PIERRE — The South Dakota Railroad Board agreed Wednesday to put all of the state-owned railroads truly on the map, via a digital-data system. The board also reduced a $5.25 million loan with the Marshall County Railroad Authority by about $800,000. That savings replaces the approximately $1.6 million reduction the board previously approved for the loan. As for the mapping system, the board will pay $325,500, according to Jack Dokken, administrator for the state railroad office.
PIERRE – State government’s new panel that oversees teacher salaries in South Dakota’s public schools decided Tuesday to revisit one piece of a package of proposed rules. The School Finance Accountability Board met by teleconference, in response to action May 1 by the Legislature’s Rules Review Committee. That day, legislators, on a 3-2 vote, told the board to try again. The committee’s lawyers – Sen. Lance Russell, R-Hot Springs; Rep. Steven Haugaard, R-Sioux Falls; and Sen. Craig Kennedy, D-Yankton – want ‘appeal’ better defined.
PIERRE — The 2017 list of topics for legislative issue memorandums doubled, and then some, Monday. The Legislature's Executive Board approved seven. Dave Ortbahn began with a suggestion of three, based on his survey of Legislative Research Council staff. Ortbahn, the council's chief analyst for research and legal services, said they would get the seven done. "The goal would be to have something to you before the November e-board meeting," he told the board. The board approved the three he suggested:
PIERRE — Chris Nelson asked a question about golf the other morning, as NorthWestern Energy officials presented the 2016 reports and 2017 plans on economic development efforts by their electricity and natural gas divisions. Nelson, one of three elected members on the South Dakota Public Utilities Commission, wondered about the Governor's Office of Economic Development golf tournament. NorthWestern, in a footnote on both reports, still listed it as an event for 2017. Nelson said he thought GOED had shut it down for 2017.
PIERRE — South Dakota’s attorney general and South Dakota’s one member in the U.S. House of Representatives are squaring up for the Republican nomination for South Dakota’s governor that will be decided next year. The attorney general, Marty Jackley, showed up a Thursday-ago in Aberdeen, at the joint convention of the South Dakota and North Dakota newspaper conventions. He played trivia that night on the team of the Rapid City Journal editor, Bart Pfankuch.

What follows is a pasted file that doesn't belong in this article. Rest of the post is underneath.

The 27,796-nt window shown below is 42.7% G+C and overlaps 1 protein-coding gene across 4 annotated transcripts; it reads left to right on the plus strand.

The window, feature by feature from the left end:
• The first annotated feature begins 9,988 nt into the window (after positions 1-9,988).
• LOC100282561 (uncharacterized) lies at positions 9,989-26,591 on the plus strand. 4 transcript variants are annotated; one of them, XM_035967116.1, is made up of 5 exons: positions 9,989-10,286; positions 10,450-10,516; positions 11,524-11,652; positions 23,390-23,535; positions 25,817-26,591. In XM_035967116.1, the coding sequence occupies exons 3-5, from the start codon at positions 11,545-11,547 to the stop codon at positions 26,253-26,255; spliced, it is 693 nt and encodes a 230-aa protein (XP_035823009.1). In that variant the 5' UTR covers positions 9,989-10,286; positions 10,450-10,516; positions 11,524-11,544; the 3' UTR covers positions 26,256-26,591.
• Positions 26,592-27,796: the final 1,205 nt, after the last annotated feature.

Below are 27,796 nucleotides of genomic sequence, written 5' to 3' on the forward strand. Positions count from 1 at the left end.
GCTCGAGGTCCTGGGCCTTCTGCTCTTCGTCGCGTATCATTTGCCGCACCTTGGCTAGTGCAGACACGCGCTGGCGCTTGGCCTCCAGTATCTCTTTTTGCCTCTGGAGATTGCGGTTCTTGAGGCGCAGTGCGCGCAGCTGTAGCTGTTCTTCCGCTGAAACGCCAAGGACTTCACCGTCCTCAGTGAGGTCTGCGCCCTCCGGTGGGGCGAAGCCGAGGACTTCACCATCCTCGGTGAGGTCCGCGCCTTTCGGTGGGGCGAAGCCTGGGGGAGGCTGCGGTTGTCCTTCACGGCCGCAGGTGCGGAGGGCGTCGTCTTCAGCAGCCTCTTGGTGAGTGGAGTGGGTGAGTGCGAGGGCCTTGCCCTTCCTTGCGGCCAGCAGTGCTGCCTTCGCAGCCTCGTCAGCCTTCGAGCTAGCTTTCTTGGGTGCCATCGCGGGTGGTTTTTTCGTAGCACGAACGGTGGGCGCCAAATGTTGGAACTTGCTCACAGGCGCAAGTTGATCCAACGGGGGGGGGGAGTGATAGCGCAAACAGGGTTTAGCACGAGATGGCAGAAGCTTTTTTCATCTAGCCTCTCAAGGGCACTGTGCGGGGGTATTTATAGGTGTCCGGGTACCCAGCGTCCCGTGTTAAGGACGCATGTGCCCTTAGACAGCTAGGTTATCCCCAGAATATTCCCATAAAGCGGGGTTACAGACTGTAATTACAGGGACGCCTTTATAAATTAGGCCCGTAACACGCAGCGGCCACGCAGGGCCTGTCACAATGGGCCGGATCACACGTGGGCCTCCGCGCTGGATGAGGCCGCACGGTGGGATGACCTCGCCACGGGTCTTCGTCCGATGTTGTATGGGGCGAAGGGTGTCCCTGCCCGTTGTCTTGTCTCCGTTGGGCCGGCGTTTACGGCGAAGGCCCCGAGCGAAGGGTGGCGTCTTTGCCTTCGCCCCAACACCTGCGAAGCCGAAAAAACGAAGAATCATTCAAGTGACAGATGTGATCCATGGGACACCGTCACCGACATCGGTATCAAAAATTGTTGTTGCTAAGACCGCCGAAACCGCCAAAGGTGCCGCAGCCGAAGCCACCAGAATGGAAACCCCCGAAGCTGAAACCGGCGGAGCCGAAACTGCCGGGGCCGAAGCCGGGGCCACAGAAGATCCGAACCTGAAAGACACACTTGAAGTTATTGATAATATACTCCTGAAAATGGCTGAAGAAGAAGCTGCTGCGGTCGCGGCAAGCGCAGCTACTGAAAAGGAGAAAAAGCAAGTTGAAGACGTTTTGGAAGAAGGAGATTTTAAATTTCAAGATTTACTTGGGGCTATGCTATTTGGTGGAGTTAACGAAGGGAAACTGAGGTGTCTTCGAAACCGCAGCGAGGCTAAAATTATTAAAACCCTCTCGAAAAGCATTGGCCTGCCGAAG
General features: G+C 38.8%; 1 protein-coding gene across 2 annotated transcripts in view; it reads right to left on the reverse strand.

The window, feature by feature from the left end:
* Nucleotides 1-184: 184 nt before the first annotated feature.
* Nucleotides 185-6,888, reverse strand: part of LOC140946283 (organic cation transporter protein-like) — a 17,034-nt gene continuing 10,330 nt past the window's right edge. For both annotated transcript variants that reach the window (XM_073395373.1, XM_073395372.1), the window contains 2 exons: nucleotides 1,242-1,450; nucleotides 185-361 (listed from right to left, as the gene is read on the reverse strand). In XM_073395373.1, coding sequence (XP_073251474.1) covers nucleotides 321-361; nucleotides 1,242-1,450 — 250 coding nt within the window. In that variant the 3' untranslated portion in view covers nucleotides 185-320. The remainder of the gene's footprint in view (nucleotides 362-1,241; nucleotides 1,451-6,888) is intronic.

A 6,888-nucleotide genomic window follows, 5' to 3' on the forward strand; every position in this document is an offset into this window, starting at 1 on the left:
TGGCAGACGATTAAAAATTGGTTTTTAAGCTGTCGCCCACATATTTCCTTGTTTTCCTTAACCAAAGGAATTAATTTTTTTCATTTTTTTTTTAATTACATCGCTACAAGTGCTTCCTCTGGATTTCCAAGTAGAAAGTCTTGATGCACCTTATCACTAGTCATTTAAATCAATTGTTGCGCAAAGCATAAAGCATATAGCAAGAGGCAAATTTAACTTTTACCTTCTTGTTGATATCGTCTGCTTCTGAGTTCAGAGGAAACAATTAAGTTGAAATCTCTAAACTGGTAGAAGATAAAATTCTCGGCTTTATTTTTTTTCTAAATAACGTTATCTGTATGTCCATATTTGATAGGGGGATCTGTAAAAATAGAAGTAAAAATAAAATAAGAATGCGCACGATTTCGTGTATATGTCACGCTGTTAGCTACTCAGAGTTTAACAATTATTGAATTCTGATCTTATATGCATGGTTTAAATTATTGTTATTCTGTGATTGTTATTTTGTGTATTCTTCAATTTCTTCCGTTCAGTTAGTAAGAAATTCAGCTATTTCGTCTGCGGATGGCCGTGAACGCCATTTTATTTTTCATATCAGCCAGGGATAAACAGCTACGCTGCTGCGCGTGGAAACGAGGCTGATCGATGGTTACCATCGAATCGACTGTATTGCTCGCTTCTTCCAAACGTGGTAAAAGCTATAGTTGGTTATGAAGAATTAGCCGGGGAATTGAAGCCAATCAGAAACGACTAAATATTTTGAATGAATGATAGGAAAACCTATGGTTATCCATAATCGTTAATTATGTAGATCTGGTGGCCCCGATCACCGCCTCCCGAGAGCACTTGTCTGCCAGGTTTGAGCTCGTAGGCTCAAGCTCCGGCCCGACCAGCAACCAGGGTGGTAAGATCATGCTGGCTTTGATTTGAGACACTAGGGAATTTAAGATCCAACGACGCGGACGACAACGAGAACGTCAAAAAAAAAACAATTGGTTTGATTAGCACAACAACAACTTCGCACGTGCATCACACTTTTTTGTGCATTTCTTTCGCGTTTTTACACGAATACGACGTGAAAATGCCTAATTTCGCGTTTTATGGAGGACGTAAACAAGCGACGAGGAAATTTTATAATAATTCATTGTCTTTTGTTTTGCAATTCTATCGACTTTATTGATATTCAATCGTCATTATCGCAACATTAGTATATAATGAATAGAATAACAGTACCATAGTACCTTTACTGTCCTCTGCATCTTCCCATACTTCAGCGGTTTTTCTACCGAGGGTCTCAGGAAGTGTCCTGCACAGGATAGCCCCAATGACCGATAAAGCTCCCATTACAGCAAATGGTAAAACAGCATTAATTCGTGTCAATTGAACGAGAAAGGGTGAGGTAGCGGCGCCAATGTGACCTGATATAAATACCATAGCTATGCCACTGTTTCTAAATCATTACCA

Northern State University officials received the go-ahead to change the layout for its football and women's soccer teams at the campus in Aberdeen. Northern State's plans call for: • Converting the current practice field for women's soccer, east of Jerde Hall, to a new practice-field for football; • Moving soccer practices to the women's soccer game-field; • And installing a synthetic turf product for new surfaces that replace natural grass on the women's soccer game-field and the new practice-field for football.
Students at the University of South Dakota law school in Vermillion face an additional $2,400 in fees starting this fall. The fee of $400 per semester would pay for a training program that helps students prepare for the State Bar of South Dakota exam. The $2,400 reflects the total for three years at the law school. Students could receive a refund if they ultimately decide to opt out of the BARBRI training or choose a different approach.
PIERRE — Eight contracts for highway projects received approval Thursday from the South Dakota Transportation Commission. They totaled slightly more than $8.2 million. Of the 33 bids received, 14 were less than Department of Transportation engineers' estimates, while 19 were more. "We've got pretty good balance there," commission chairman Ron Rosenboom, of Sturgis, said. The largest project covers 35 miles on S.D. Highway 1804 north of Mobridge to Pollock in Walworth and Campbell counties.
South Dakota's public universities sent 35 people to Rapid City for five days last month for Title IX training on stopping — literally — sexual abuse and general violence. The Green Dot program suggests people step in, rather than just silently disagree, when they see acts of violence. The program also trains people to take Green Dot's principles to the campuses and teach others, so the program becomes part of daily lives.
Some leaders of the Legislature indicated Wednesday they want to hold a special session this year, possibly as early as June. The special session would consider restoring public access to some, or all, of 25 lakes and sloughs that the South Dakota Game, Fish and Parks Commission closed in April. "We will leave no stone unturned. It's a very complex issue. We're searching for simple answers, that can be dealt with quickly," Sen. Brock Greenfield, R-Clark, said.